He thought of Andre Villiers. He had written down everything he could remember since a memory had been given him in the pages of a notebook hastily purchased at Orly Airport. From the first moment when a living, bullet-ridden man had opened his eyes in a humid, dingy room on lie de Port Noir through the frightening revelations of Marseilles, Zurich and Paris - especially Paris, where the spectre of an assassin's mantle had fallen over his shoulders, the expertise of a killer proven to be his. By any standards, it was a confession, as damning in what it could not explain as in what it described. But it was the truth as he knew the truth, infinitely more exculpatory after his death than before. In the hands of Andre" Villiers it would be used well; the right decisions would be made for Marie St Jacques. That knowledge gave him the freedom he needed now. He had sealed the pages in an envelope and mailed it to Pare Monceau from Kennedy Airport. By the time it reached Paris he would be alive or he would be dead; he would kill Carlos or Carlos would kill him. Somewhere on that street - so like a street thousands of miles away - a man whose shoulders floated rigidly above a tapered waist would come after him. It was the only thing he was absolutely sure of; he would do the same. Somewhere on that street. . .
There it wast It was there, the morning sun bouncing off the black enamelled door and the shiny brass, penetrating the thick, lead-paned windows that rose like a wide column of glistening, purplish blue, emphasizing the ornamental splendour of the glass, but not its resistance to the impacts of high-powered rifles and heavy calibred automatic weapons. He was here, and for reasons - emotions he could not define, his eyes began to tear and there was a swelling in his throat. He had the incredible feeling that he had come back to a place that was as much a part of him as his body or what was left of his mind. Not a home; there was no comfort, no serenity in looking at that elegant east-side residence. But there was something else -an overpowering sensation of - return. He was back at the beginning, the beginning, at both departure and creation, black night and bursting dawn. Something was happening to him; he gripped his wrist harder, desperately trying to control the almost uncontrollable impulse to jump out of the taxi and race across the street to that monstrous, silent structure of jagged stone and deep blue glass. He wanted to leap up the steps and hammer his fist against the heavy black door.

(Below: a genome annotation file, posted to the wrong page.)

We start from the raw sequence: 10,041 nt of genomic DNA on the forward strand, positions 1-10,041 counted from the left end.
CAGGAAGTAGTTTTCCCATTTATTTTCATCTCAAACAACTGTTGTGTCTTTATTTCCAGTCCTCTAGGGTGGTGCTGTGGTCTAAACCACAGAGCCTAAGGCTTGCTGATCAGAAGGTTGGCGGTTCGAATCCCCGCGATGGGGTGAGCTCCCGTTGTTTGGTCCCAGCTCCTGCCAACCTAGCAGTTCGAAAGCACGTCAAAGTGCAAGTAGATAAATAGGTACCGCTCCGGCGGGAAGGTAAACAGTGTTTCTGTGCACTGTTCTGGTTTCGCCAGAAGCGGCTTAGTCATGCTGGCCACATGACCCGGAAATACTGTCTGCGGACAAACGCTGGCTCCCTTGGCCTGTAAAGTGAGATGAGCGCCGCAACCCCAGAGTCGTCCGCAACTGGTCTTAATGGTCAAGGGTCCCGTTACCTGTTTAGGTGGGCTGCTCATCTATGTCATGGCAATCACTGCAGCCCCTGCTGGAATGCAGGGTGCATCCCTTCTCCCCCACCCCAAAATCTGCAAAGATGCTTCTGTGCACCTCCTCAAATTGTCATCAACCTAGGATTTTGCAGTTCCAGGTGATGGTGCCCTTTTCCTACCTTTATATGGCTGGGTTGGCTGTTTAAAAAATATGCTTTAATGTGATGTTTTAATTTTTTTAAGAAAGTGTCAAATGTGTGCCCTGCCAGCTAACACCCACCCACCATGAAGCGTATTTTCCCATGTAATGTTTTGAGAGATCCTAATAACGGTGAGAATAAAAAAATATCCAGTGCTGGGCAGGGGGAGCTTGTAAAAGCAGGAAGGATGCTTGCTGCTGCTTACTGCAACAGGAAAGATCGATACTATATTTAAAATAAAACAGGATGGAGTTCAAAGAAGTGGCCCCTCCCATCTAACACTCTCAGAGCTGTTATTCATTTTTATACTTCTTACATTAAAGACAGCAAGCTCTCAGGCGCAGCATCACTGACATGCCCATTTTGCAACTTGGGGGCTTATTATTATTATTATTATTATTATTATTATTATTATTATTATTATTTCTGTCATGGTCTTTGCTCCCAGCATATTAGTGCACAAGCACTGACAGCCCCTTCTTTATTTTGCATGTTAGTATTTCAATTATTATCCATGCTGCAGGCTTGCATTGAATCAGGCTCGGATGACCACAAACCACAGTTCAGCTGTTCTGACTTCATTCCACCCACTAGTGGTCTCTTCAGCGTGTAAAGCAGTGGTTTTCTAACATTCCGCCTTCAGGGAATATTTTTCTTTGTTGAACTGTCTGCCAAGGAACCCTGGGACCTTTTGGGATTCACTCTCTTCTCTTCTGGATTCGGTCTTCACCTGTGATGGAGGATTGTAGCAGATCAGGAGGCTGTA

Let me in! I am here! You must let me in! Can't you understand?
I AM INSIDE!
Images welled up in front of his eyes; jarring sounds assaulted his ears. A jolting, throbbing pain kept exploding at his temples. He was inside a dark room - that room - staring at a screen, at other, inner images that kept flashing on and off in rapid, blinding succession.
Who is he? Quickly. You're too late! You're a dead man. Where is this street? What does it mean to you? Who did you meet there? What? Good. Keep it simple; say as little as possible. Hare's a list: eight names. Which are contacts? Quickly! Here's another. Methods of matching kills. Which are yours? . . . No, no, no! Delta might do that, not Cain! You are not Delta, you are not you! You are Cain. You are a man named Bourne. Jason Bourne! You slipped back. Try again. Concentrate! Obliterate everything else. Wipe away the past. It does not exist for you. You are only what you are here, became here!
Oh, God. Marie had said it.
Maybe you just know what you've been told . . . Over and over and over again. Until there was nothing else . . . Things you've been told . . . but you can't re-live . . . because they're not you.
The sweat rolled down his face, stinging his eyes, as he dug his fingers into his wrist, trying to push the pain and the sounds and the flashes of light out of his mind. He had written to Carlos that he was coming back for hidden documents that were his. . . ' final protection'. At that time, the phrase had struck him as weak; he had nearly crossed it out, wanting a stronger reason for flying to New York. Yet instinct had told him to let it stand; it was a part of his past. . . somehow. Now he understood. His identity was inside that house. His identity. And whether Carlos came after him or not, he had to find it He had to!